I'll plead ignorant of "Dias", but I gather the Nikkormat used 35mm film/transparencies..
If thats what you have then one common strategy is to buy a quality used film scanner (ebay, etc), spend a day, week, month, year scanning in all your negatives/slides, then turn around and sell the scanner on ebay.Warm regards,DOF..
Hi,I have thousands of dias from the old days where I used my Nikormat.Some of the dias are really valuable to me and I would like todigitalize them. Since I shall soon retire, I thought this might beone of my retirement projects.Can somebody point me in the right direction, so I can figure out howto do this?.
Hmm... hit the same problem with my old films. What I actually did was paying to have some scanned, then got so into it that I bought a film scanner and did the job myself. I still have the scanner and scan comercially..
So, here comes advice..
1. research the market for a good film scanner. I would reccomend the Nikon line. What your scanner MUST have is Digital ICE, a technology which reduces the scratches on film..
2. If you have thounsands and thousands of frames, you might want a transparency adapter, so you won't have to feed the frames one at a time. Research the cost/benefit. I have yet to get a large batch of dias to scan, but even a box or two makes me regret I don't have the adapter..
3. After you buy it, expect a learning curve. Try and try and try until you start to develop a feeling about the film and the image you are going to get..
The cost of having a shop do it is inhibitive..
The scanner ain't cheap either. However, you can sell it afterwards, or you can scan for other friends and aquitances. It's up to you..
If you want more tips about choosing the scanner, feel free to ask..
Thank you for a good answer. Yes please, if you have some recommendations and maybe even experience with scanners, please tell about it!.
Thank you for a good answer..
Yes, dias meant slides. I thought dias was an international expression, but I was wrong. Not the first time!.
Maybe your suggestion is what I should do. Buy good scanner and sell it again when the job is done..
I've never heard the term "dias", either. I've learned something..
Not sure why they're called "slides", either. Perhaps due to the way they slide in and out of the carousel or carrier that was used in the projector..
I agree with the previous poster. Buy a good scanner on ebay then sell it when your done. Scanners are cheap these days. It'll make a good retirement project, that's for sure..
Dpreview & pbase supporterhttp://www.pbase.com/digirob..
Thank you for a good answer. Yes please, if you have somerecommendations and maybe even experience with scanners, please tellabout it!.
Ok. So, my issue was to scan a few hundred negative films, most of which were cut into stripes and inserted into sleevers..
I've seen flatbed scanners with film adapters - that's NOT what you want. Slow and cumbersome. And poor quality, too..
Now, based on the availability on the local market, I had to choose between a Pacific Image film scanner and the Nikon line. The PF had no Digital ICE, so it fell..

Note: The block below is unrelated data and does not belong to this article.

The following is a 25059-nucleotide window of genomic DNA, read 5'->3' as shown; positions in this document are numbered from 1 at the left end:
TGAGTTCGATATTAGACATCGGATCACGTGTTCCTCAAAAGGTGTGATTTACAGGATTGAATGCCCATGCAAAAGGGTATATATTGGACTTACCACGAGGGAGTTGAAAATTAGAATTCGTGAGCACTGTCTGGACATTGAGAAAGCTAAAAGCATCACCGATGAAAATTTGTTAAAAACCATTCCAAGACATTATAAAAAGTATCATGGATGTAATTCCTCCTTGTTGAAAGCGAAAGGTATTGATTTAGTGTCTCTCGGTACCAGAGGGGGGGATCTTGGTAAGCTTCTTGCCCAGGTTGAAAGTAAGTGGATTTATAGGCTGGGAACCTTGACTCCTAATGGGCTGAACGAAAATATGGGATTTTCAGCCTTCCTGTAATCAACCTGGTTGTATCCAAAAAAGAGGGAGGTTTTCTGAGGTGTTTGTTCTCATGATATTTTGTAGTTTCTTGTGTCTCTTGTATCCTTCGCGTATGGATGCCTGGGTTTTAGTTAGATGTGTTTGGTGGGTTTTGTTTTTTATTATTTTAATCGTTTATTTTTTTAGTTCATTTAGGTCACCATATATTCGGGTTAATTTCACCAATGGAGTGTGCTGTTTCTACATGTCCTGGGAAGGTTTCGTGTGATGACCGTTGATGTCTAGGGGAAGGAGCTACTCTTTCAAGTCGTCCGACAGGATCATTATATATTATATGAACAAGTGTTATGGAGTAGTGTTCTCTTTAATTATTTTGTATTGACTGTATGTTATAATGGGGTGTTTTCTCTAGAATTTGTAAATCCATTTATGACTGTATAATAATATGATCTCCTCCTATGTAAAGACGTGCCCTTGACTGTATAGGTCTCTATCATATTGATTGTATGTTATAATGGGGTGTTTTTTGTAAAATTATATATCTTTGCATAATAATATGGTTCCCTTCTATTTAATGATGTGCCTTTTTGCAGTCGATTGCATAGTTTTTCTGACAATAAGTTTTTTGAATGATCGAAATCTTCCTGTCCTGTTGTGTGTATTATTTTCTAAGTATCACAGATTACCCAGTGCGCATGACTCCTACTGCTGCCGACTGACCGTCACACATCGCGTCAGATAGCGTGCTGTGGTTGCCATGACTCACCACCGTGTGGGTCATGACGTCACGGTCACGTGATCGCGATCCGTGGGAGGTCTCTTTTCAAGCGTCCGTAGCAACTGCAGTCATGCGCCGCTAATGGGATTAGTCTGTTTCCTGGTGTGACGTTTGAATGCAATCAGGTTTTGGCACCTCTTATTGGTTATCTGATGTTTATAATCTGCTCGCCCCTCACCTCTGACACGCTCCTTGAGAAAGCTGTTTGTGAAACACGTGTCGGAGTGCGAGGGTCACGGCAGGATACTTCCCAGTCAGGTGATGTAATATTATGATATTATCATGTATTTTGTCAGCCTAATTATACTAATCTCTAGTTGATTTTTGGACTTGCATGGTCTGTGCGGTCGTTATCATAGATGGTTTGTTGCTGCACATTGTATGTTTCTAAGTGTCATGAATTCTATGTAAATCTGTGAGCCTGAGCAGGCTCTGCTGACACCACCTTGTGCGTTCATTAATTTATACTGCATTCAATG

Nikon has three film scanners, the Coolscan V, 5000 and 9000, if I remember correctly. 9000 is pretty similar with the Coolscan V, except it accepts medium format. I did not need that specifically, and the price difference is huge..
Now, between the V and 5000, it's a tough choice. I bought the V, because it was cheaper, and I wanted to get my money back ASAP. Actually, I have a good advantage..
On the other hand, I would have loved the 5000 with optional roll film adapter and slide feeder adapter..
The main differences between V and 5000 as far as I am concerned are:.
1. bit depth 14 vs 162. scan time (I think it's double for the V - 38 seconds vs 20)3. the V does not accept the roll film adapter..
Keep in mind, you won't get 20 or 40 seconds per frame. My normal scan time for a 36 frame film is about 2 hours....
So, if you don't want to sit near the computer and feed the slides every minute or two minutes, a slide adaptor might be great..
Then, you have to choose the software... and you don't have many choices... and none are great, if you ask me. I finally settled on the provided Nikon Scan..
And then... it's the learning curve..
I have done several thousand negatives with a Nikon Super Coolscan 4000. It has the auto loader for the film, and one for slides. Never used it for slides..
It is slow, it is entirely too picky about the film, and the software crashes like clockwork, usually taking down the entire computer. For the money, I am terribly disappointed in the Coolscan. The scans look great, when you finally get them into the computer. Getting them there is way too much work..
I recently (last week) did a small batch of about 120 shots, on one of these....
It doesn't have the bells and whistles of the Nikon. It also MUCH cheaper! Not as many options in the included scan software, manual feed, but very good looking scans out of it. Since film scanning is a slow process anyway, it was either just as fast, or even slightly faster, to do those 120 frames with this cheap manual scanner, as doing them on the Nikon that cost almost 10 times as much..
Crime Scene PhotographyA small gallery of personal work: http://picasaweb.google.com/PID885..